Winter pond care includes keeping your fish and plants safe during cold weather and freezing temperatures. I’ll show you everything needed for fall, winter, and spring.
Whether you are building an inground or above-ground pond, the basics are the same. If you are just getting started, see the complete guide to building a backyard pond.
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I live in southwestern Ontario, Canada where winter temperatures dip to around -20°C (-5°F).
When I got my first pond, I kept hearing that there was no way I could keep the fish alive (and happy) all year round in a cold climate in a pond that was less than 2-feet deep. Thankfully, that was not correct.
The basic principle for winter pond care is, as long as the water is circulating and there is an air hole to allow oxygen in and gases out, fish and plants should be fine.
It doesn’t matter how deep the pond is, it just matters that the water is moving and not frozen.
You also want to be sure the fish can go deep enough to avoid the hands of winter predators like raccoons.
The fish we’re talking about are cold water fish such as goldfish, shubunkins, and koi. You would not keep tropical fish in a garden pond in a cold climate.
If you are in a much colder climate than I am, I’m guessing it would require quite a lot of power (energy) to keep a large pond running throughout the winter, but it does not take much in a moderate cold climate like mine.
I know pond companies recommend a lot of additional products (chemicals, activated pond carbon, beneficial bacteria, and accessories like covers) but I have never used any in my twenty years of pond care so I have no recommendations to offer.
In the Fall
1. Clean Up and Lower Potted Pond Plants
Hardy plants (not tropical) and cold water fish can survive in a cold pond so long as they don’t freeze.
Tropical aquatic plants should be removed and stored indoors.
It’s also time to remove any debris including dead and decaying plants and leaves.
2. Set Up Winter Pump
A recirculating pump will keep the water moving, preventing it from freezing up.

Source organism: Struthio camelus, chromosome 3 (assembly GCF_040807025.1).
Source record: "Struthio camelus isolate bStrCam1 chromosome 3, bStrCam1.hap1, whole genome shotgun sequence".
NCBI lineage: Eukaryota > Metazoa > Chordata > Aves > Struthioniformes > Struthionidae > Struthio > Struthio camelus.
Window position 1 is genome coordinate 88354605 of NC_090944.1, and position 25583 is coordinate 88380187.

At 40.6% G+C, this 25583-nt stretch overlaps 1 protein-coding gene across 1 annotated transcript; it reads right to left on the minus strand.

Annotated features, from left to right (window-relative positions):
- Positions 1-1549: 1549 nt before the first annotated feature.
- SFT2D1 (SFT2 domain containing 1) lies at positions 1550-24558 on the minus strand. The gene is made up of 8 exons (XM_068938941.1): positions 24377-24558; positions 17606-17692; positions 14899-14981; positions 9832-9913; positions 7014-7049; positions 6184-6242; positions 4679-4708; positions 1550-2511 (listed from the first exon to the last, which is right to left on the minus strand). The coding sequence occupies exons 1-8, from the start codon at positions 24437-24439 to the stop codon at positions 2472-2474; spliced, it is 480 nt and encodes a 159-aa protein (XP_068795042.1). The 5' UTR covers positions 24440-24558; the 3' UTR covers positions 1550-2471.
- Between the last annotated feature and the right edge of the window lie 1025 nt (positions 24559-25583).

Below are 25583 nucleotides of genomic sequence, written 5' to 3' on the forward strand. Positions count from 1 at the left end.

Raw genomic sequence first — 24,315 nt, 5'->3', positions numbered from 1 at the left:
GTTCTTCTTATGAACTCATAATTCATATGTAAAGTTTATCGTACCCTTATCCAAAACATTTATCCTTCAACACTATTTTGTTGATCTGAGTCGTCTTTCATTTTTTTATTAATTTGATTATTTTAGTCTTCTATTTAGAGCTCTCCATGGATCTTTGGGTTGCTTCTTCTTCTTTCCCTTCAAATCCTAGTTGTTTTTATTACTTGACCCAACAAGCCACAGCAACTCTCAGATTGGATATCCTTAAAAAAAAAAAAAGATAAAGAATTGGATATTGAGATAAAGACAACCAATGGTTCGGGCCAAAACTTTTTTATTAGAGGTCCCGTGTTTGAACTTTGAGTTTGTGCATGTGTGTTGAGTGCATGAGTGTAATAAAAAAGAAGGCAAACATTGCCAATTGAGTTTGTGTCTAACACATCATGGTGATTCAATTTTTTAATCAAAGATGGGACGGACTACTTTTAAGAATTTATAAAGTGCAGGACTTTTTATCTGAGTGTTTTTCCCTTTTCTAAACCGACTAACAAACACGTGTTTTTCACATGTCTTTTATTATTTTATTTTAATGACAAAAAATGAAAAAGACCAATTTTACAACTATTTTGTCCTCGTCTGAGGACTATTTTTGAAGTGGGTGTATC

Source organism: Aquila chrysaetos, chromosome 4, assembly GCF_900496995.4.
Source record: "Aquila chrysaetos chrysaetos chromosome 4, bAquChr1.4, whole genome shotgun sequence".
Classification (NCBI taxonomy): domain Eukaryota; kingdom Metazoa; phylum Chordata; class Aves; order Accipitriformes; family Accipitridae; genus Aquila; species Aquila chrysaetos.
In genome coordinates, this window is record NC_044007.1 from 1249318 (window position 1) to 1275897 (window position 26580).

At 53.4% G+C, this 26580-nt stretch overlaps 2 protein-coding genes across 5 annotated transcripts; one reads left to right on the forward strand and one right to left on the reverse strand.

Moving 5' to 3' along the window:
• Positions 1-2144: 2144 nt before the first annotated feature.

I sit my winter pump about two feet below the surface and attach a short length of pipe to aim the water output upwards.
You could also use an aerator like this one to keep the water moving.
Whatever you use, be sure the specific one you are choosing will function in colder temperatures.
On warmer, sunny days, the fish may be more active near the surface.
3. Stop Feeding Fish
Cold water fish start to slow down and rest lower down in the pond (where it’s warmer) once water temperatures are consistently below 50°F (10°C).
They appear dormant (not moving) when temperatures drop to around 39°F (4°C) or lower.
If you feed your fish, reduce amounts or stop depending on how active the fish are. Otherwise, the feed will just rot in the pond.
Personally, I do not feed my fish at any time of year, instead letting them live off the natural flora within the pond.
During the Winter
4. Have a Spare Pump Ready to Go
Buy a second recirculating pump so you have a backup in case your main pump stops working.
If the pond does start icing over, you won’t have much time to swap out pumps before your fish are in serious trouble.
5. Use a De-Icer
You can also use a floating pond heater, also called a deicer, to ensure you always have an air hole in the surface of pond, even if ice forms around it.
Pond heaters are electric-powered, floating plastic disks with heat coils inside. You may see them sold as de-icers for livestock water troughs. There are various styles.
I use de-icers (pond heaters) in both of my ponds.
You do have to watch for warm spells though: the added heat (and light) will then encourage algae growth which starts speeding up at 16°C (60°F).
But, in the cold winter weather, they are excellent for keeping a section of the pond water liquid and not frozen.
5. Check Pond Daily
Make sure the pump is running and there is always a large air hole if the surface does start freezing over.
Unhealthy gases can form under pond ice and poison the fish. Plus, the wildlife in your garden will rely on this fresh, moving water for hydration.
It’s amazing how many animals come to drink at my pond on a cold, winter day!
In the Spring
6. Remove Deicer and Restore Plants
When the risk of freezing temperatures is over:
- Raise the plants back up to their usual positions.
- Clear out any stringy algae (I used a forked hoe).
- Clean the pump filter (see my trick here for filtering pond water without chemicals).
- Bring back tropical water plants from winter storage.
The fish will take care of themselves.
Winter pond care is pretty simple. If you take care to keep the water running, your fish and hardy plants should be fine when spring returns.
~Melissa the Empress of Dirt ♛